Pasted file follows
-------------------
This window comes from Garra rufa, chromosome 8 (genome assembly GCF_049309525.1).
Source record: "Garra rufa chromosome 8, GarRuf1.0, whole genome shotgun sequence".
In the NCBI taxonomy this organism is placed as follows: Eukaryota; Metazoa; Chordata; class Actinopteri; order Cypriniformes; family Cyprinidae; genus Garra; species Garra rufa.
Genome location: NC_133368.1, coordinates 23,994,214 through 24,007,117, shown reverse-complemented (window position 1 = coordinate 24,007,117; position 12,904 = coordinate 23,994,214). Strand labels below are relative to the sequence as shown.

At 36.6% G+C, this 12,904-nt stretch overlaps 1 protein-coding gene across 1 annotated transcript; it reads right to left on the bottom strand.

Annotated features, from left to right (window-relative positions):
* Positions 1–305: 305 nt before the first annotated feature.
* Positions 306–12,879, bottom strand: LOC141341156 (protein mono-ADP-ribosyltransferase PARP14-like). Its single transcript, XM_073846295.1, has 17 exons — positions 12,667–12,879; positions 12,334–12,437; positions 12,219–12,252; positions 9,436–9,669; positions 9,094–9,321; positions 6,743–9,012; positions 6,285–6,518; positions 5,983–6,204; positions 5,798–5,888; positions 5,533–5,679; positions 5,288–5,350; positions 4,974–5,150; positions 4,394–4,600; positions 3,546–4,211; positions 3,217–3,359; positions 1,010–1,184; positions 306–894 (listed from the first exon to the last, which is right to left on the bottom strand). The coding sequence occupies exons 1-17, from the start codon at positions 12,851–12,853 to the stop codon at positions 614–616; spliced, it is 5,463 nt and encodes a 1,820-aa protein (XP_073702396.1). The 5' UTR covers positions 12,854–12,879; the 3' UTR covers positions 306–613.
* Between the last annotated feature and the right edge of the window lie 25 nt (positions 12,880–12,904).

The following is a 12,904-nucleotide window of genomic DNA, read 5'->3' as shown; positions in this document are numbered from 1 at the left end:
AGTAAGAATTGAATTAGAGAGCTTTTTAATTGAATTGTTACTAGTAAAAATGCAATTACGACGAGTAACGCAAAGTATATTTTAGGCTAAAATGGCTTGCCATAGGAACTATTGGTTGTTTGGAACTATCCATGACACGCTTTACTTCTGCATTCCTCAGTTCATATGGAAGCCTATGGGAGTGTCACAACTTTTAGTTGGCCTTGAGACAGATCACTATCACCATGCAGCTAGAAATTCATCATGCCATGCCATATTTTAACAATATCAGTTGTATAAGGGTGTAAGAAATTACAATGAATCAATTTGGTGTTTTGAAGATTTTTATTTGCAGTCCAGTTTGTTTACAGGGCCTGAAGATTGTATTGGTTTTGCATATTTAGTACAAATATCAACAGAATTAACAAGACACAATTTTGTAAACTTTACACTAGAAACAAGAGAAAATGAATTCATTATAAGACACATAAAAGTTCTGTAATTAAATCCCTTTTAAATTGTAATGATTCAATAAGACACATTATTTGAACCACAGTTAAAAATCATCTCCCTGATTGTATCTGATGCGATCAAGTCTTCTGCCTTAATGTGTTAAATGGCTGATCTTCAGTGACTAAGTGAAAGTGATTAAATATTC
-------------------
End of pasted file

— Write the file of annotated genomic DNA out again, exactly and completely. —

This window comes from Garra rufa, chromosome 8 (genome assembly GCF_049309525.1).
Source record: "Garra rufa chromosome 8, GarRuf1.0, whole genome shotgun sequence".
In the NCBI taxonomy this organism is placed as follows: Eukaryota; Metazoa; Chordata; class Actinopteri; order Cypriniformes; family Cyprinidae; genus Garra; species Garra rufa.
Genome location: NC_133368.1, coordinates 23,994,214 through 24,007,117, shown reverse-complemented (window position 1 = coordinate 24,007,117; position 12,904 = coordinate 23,994,214). Strand labels below are relative to the sequence as shown.

At 36.6% G+C, this 12,904-nt stretch overlaps 1 protein-coding gene across 1 annotated transcript; it reads right to left on the bottom strand.

Annotated features, from left to right (window-relative positions):
* Positions 1–305: 305 nt before the first annotated feature.
* Positions 306–12,879, bottom strand: LOC141341156 (protein mono-ADP-ribosyltransferase PARP14-like). Its single transcript, XM_073846295.1, has 17 exons — positions 12,667–12,879; positions 12,334–12,437; positions 12,219–12,252; positions 9,436–9,669; positions 9,094–9,321; positions 6,743–9,012; positions 6,285–6,518; positions 5,983–6,204; positions 5,798–5,888; positions 5,533–5,679; positions 5,288–5,350; positions 4,974–5,150; positions 4,394–4,600; positions 3,546–4,211; positions 3,217–3,359; positions 1,010–1,184; positions 306–894 (listed from the first exon to the last, which is right to left on the bottom strand). The coding sequence occupies exons 1-17, from the start codon at positions 12,851–12,853 to the stop codon at positions 614–616; spliced, it is 5,463 nt and encodes a 1,820-aa protein (XP_073702396.1). The 5' UTR covers positions 12,854–12,879; the 3' UTR covers positions 306–613.
* Between the last annotated feature and the right edge of the window lie 25 nt (positions 12,880–12,904).

The following is a 12,904-nucleotide window of genomic DNA, read 5'->3' as shown; positions in this document are numbered from 1 at the left end:
AGTAAGAATTGAATTAGAGAGCTTTTTAATTGAATTGTTACTAGTAAAAATGCAATTACGACGAGTAACGCAAAGTATATTTTAGGCTAAAATGGCTTGCCATAGGAACTATTGGTTGTTTGGAACTATCCATGACACGCTTTACTTCTGCATTCCTCAGTTCATATGGAAGCCTATGGGAGTGTCACAACTTTTAGTTGGCCTTGAGACAGATCACTATCACCATGCAGCTAGAAATTCATCATGCCATGCCATATTTTAACAATATCAGTTGTATAAGGGTGTAAGAAATTACAATGAATCAATTTGGTGTTTTGAAGATTTTTATTTGCAGTCCAGTTTGTTTACAGGGCCTGAAGATTGTATTGGTTTTGCATATTTAGTACAAATATCAACAGAATTAACAAGACACAATTTTGTAAACTTTACACTAGAAACAAGAGAAAATGAATTCATTATAAGACACATAAAAGTTCTGTAATTAAATCCCTTTTAAATTGTAATGATTCAATAAGACACATTATTTGAACCACAGTTAAAAATCATCTCCCTGATTGTATCTGATGCGATCAAGTCTTCTGCCTTAATGTGTTAAATGGCTGATCTTCAGTGACTAAGTGAAAGTGATTAAATATTC